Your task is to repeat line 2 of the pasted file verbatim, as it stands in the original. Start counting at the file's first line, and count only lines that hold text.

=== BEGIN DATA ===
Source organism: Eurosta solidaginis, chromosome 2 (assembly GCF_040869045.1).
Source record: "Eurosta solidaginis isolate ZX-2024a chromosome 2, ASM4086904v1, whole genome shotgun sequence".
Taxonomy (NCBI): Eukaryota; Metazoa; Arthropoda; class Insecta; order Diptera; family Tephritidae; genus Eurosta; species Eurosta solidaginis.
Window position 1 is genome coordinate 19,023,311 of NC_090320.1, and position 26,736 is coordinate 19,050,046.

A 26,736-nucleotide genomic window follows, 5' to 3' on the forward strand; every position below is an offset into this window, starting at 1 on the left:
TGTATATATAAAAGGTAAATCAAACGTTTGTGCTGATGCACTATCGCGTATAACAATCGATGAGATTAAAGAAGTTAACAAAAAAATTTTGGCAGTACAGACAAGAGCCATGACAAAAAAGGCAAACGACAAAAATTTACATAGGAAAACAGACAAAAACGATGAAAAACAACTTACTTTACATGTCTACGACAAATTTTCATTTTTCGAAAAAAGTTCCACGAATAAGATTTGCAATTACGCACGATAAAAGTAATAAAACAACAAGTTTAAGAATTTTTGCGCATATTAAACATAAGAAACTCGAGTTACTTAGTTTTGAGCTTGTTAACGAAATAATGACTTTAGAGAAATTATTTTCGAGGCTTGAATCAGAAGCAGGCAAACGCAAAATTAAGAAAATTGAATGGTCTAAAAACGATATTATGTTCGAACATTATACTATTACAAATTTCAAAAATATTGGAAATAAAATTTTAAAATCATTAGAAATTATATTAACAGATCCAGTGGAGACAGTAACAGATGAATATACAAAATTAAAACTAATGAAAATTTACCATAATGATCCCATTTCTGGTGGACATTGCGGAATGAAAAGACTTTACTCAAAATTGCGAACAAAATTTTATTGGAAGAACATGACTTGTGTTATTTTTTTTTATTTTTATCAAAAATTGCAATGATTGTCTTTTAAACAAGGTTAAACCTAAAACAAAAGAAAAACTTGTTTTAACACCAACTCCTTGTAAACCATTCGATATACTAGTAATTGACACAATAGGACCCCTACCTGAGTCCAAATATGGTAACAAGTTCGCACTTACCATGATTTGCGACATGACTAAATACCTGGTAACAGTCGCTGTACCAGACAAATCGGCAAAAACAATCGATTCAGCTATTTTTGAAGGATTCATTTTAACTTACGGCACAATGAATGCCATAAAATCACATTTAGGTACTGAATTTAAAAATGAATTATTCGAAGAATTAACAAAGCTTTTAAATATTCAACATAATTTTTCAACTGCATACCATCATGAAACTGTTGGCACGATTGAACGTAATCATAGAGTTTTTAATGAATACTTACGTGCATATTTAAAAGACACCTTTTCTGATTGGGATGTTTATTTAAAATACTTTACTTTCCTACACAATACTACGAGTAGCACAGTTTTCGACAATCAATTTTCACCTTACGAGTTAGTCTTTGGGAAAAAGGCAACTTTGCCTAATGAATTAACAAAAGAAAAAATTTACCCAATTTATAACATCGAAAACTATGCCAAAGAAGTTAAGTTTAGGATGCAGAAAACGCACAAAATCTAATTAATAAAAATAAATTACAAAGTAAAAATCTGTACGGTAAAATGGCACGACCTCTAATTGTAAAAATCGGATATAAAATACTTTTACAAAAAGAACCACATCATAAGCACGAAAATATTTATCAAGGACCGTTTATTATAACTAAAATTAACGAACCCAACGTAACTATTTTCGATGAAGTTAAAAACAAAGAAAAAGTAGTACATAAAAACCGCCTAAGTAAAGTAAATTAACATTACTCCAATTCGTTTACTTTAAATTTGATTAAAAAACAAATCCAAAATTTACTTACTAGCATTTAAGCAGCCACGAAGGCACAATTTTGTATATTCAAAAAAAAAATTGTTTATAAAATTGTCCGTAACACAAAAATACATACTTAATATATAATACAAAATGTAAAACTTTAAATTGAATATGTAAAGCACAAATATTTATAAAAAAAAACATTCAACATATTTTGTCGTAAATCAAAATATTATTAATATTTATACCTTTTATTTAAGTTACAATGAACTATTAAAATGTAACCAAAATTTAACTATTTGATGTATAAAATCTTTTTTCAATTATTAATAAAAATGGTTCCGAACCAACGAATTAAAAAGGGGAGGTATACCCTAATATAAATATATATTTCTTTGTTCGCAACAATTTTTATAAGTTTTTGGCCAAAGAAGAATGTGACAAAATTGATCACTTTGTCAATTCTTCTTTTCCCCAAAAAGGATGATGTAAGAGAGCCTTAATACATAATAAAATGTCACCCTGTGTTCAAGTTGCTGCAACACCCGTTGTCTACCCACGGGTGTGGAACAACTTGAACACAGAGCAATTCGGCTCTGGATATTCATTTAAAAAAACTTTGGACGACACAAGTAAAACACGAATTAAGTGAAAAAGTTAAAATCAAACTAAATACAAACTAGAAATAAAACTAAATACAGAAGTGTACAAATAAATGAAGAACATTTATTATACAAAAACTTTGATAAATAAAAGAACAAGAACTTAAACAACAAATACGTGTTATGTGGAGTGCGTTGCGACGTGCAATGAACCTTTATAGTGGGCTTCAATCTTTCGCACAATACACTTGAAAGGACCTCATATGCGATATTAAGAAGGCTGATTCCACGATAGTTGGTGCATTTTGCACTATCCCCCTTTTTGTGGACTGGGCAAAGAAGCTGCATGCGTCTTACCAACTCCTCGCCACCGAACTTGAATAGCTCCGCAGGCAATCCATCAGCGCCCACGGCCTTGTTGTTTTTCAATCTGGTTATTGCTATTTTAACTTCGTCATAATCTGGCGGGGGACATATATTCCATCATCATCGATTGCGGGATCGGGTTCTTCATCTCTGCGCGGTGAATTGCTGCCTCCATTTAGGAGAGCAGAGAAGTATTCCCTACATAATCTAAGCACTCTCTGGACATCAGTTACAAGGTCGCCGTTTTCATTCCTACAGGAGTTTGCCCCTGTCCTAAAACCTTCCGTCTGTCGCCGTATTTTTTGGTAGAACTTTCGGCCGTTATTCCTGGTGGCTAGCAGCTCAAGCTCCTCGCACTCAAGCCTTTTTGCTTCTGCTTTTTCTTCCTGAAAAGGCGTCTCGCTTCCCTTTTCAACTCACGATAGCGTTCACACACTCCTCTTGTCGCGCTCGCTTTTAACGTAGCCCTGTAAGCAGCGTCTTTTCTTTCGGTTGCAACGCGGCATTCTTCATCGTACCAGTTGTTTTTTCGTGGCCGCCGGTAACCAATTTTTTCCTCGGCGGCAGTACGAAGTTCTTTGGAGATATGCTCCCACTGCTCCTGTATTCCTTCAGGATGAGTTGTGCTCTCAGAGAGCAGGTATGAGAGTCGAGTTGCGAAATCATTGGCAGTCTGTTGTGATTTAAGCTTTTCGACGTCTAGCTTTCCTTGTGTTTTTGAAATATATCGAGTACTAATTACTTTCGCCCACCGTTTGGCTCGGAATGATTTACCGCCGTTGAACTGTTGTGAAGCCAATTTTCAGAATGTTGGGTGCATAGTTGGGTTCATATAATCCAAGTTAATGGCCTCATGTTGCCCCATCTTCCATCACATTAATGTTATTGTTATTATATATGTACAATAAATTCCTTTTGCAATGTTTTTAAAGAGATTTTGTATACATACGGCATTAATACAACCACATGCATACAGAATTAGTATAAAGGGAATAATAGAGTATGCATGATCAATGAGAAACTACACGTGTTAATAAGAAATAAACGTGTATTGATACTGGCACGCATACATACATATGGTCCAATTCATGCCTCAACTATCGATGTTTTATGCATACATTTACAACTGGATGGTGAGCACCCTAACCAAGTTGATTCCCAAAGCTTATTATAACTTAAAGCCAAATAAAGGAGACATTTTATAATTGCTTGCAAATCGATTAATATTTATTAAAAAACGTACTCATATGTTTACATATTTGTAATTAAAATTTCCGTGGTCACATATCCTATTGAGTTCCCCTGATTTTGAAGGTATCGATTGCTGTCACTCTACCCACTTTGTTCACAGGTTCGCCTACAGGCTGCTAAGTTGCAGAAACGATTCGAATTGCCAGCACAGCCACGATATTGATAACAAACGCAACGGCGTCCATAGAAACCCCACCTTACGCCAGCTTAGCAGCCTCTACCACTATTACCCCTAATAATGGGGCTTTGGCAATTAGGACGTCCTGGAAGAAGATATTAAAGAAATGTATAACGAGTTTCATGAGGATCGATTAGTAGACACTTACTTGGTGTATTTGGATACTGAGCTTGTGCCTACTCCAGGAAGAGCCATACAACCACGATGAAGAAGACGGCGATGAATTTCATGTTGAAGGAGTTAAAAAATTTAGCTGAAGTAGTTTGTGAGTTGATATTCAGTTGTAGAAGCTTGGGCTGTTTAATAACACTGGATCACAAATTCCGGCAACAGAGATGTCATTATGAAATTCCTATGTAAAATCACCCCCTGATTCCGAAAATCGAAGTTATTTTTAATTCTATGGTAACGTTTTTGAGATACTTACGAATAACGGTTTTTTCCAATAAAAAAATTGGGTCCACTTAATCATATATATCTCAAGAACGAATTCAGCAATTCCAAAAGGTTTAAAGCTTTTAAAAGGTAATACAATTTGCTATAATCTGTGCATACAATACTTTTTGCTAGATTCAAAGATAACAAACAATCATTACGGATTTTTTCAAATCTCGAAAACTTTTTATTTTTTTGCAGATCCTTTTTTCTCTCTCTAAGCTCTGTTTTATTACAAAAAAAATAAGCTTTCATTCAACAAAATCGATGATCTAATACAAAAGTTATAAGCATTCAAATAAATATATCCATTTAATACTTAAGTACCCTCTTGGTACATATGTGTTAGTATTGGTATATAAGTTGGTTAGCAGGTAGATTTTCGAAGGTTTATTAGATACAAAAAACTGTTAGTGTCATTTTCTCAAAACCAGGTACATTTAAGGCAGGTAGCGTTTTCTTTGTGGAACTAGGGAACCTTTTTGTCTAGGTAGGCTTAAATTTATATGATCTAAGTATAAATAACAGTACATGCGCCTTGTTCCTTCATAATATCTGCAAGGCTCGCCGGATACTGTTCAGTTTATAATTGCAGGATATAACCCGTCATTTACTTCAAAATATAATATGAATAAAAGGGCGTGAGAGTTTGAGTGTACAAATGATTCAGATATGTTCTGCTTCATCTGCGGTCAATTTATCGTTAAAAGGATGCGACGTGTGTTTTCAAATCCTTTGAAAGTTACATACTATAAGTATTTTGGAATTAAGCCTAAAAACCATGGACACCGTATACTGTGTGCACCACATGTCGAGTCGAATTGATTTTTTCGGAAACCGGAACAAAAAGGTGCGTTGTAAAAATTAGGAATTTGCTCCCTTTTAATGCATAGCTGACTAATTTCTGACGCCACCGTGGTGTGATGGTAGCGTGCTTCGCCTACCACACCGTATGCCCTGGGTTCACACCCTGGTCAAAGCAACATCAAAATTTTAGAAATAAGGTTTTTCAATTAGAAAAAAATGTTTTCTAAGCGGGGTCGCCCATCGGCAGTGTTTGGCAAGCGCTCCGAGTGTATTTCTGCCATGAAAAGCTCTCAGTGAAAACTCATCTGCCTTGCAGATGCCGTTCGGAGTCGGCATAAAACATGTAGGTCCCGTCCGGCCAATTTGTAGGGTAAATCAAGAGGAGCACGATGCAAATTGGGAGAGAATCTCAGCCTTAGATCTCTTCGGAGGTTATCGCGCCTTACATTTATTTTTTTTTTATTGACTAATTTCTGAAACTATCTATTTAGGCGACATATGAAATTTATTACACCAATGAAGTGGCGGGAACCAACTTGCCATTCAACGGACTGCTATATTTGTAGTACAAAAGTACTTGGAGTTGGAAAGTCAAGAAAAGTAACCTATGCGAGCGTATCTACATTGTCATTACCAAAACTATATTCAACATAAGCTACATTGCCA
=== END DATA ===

Source record: "Eurosta solidaginis isolate ZX-2024a chromosome 2, ASM4086904v1, whole genome shotgun sequence".